Saturday, September 01, 2007

Pump Boys and Dinettes

Tepid ‘PUMP BOYS AND DINETTES’ at Carousel

Sean Cercone, the Artistic Director of Carousel Dinner Theatre, and director of the venue’s present production, ‘PUMP BOYS AND DINETTES,’ states in the program that on one-hand, PBD is a “fun musical revue about a group of mechanics and waitresses with wonderful music abilities.” He also states that others will see the show as “a high energy concert with a variety of musical styles.”

To be honest, I don’t like the script because of its attempt to make a story out of songs that really don’t fit cohesively together. So, I think the best way to review the production is to examine it using Cercone’s explanations.

“With wonderful music abilities.” Yes, yes, yes, the Carousel cast play instruments with talent and zeal. On the other hand, the singing was not of the same quality. Many of the vocal blends were off and several songs were misinterpreted.

“Fun.” The Carousel production is short on the fun aspect. The pace is too slow. The jokes often don’t work. Attempts to engage the audience generally failed. Part of this is due to the size of the theatre, which discourages interaction unless the cast roams the aisles. In addition, Canton’s Pat McRoberts, who was so brilliant in Carousel’s ‘BUDDY: THE BUDDY HOLLY STORY,’ just doesn’t have the stand-up comedian style to pull off the adlibbing and high-jinks needed for the requisite fun. A great singer he is, but a comedian, he isn’t. Many of the other performers had the same lack of comic timing.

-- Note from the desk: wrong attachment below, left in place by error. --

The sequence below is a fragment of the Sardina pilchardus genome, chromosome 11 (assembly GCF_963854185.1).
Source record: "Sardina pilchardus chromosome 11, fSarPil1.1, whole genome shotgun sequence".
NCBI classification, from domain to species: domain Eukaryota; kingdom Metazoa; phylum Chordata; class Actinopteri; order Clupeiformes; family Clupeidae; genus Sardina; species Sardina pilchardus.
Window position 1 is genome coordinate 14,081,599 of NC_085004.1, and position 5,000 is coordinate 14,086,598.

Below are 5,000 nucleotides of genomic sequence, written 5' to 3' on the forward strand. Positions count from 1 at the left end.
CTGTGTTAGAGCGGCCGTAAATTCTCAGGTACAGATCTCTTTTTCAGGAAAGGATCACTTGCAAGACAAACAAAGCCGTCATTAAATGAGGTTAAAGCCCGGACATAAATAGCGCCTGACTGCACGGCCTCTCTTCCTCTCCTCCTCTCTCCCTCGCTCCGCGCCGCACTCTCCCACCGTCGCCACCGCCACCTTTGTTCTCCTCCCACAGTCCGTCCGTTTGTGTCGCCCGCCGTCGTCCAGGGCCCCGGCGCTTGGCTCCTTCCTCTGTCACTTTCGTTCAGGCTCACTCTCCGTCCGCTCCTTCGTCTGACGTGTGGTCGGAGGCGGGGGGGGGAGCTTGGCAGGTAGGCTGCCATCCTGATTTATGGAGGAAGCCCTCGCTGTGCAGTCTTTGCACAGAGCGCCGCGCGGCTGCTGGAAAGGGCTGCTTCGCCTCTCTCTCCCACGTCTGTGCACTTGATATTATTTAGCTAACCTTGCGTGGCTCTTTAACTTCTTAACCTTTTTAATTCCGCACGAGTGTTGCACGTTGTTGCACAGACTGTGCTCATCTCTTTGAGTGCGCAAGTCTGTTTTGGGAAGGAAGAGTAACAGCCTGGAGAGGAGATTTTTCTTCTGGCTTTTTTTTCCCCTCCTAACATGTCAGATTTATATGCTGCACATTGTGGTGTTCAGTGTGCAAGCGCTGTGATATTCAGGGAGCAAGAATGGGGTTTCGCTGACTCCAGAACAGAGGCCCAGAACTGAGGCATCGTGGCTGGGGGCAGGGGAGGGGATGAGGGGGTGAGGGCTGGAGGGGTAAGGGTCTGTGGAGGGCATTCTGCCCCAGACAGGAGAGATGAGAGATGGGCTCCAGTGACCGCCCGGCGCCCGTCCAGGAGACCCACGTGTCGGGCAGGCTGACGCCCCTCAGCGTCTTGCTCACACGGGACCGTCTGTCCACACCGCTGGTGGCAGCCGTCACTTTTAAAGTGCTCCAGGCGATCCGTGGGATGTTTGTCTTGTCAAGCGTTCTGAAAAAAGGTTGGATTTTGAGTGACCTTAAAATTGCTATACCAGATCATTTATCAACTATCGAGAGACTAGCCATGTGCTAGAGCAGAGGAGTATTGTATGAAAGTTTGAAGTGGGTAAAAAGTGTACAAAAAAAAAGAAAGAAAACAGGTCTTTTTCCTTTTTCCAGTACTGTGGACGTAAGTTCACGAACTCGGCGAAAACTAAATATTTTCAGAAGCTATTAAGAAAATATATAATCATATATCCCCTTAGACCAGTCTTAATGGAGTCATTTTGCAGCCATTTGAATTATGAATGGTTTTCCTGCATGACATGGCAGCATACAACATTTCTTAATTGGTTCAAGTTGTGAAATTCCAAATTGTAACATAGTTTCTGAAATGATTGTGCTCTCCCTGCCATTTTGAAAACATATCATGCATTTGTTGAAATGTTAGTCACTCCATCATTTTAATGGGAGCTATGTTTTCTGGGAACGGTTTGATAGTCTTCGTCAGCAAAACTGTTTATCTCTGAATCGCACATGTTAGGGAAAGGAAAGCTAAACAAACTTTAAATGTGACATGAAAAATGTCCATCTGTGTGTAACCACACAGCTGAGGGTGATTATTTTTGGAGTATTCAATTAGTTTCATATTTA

“A high energy concert.” High energy? Nope. Those who saw PBD at Porthouse earlier this season saw high energy, and by the way, also the fun aspect, but Carousel’s production, at least on opening night, was flat. The tepid applause at the curtain call was evidence to that. On the other hand, the encore segment was high energy and the audience responded to that segment with enthusiasm. Too bad the rest of the show wasn’t on a “Red Bull” high.

“A variety of musical styles.” Yes, the musical score covers rock, country, ballads and many more styles. The musicians did an excellent job of varying the sounds so that each mode became distinctive.

High points of the production included “Mamaw,” a plaintive song performed by Pat McRoberts, and ”Be Good or Be Gone” by Kate Margaret. A nice tap dancing interlude in “Drinkin’ Shoes’ brought sustained applause.

On the other hand, T.N.D.P.W.A.M. (“The Night That Dolly Parton Was Almost Mine”) lacked the necessary plaintive feeling of loss. The always amusing “Farmer Tan” failed to delight. Both of these songs were performed by Steven Ray Watkins. He plays a mean piano, but didn’t let loose in the songs meant to add “fun” to the show.

Kate Margaret wailed and commanded the stage in each of her presentations. Her voice was so strong that she drowned out the small vocal sounds of Sarah Nischwitz who lacked needed dynamism.

The impressive set by Robert Kovach was well conceived, but the massive size of the stage, with all the real gas pumps, cars and realistic diner, overwhelmed the small cast.

One of my favorite theatre professors, Kent State’s Bill Zucchero, once said, “You should not come out of a musical whistling sets and costumes.” Interestingly, as I was walking out of the theatre, the people who I exited with were talking about the set and not the quality of the staging or the music.

CAPSULE JUDGEMENT: Hopefully, as ‘PUMP BOYS AND DINETTES’ runs at Carousel, the pace will pick up, Pat McRoberts will play more with the audience in a comfortable and natural way, and Steven Ray Watkins will let loose and enjoy himself and make his songs more fun. If that happens, PBD will be a delightful experience.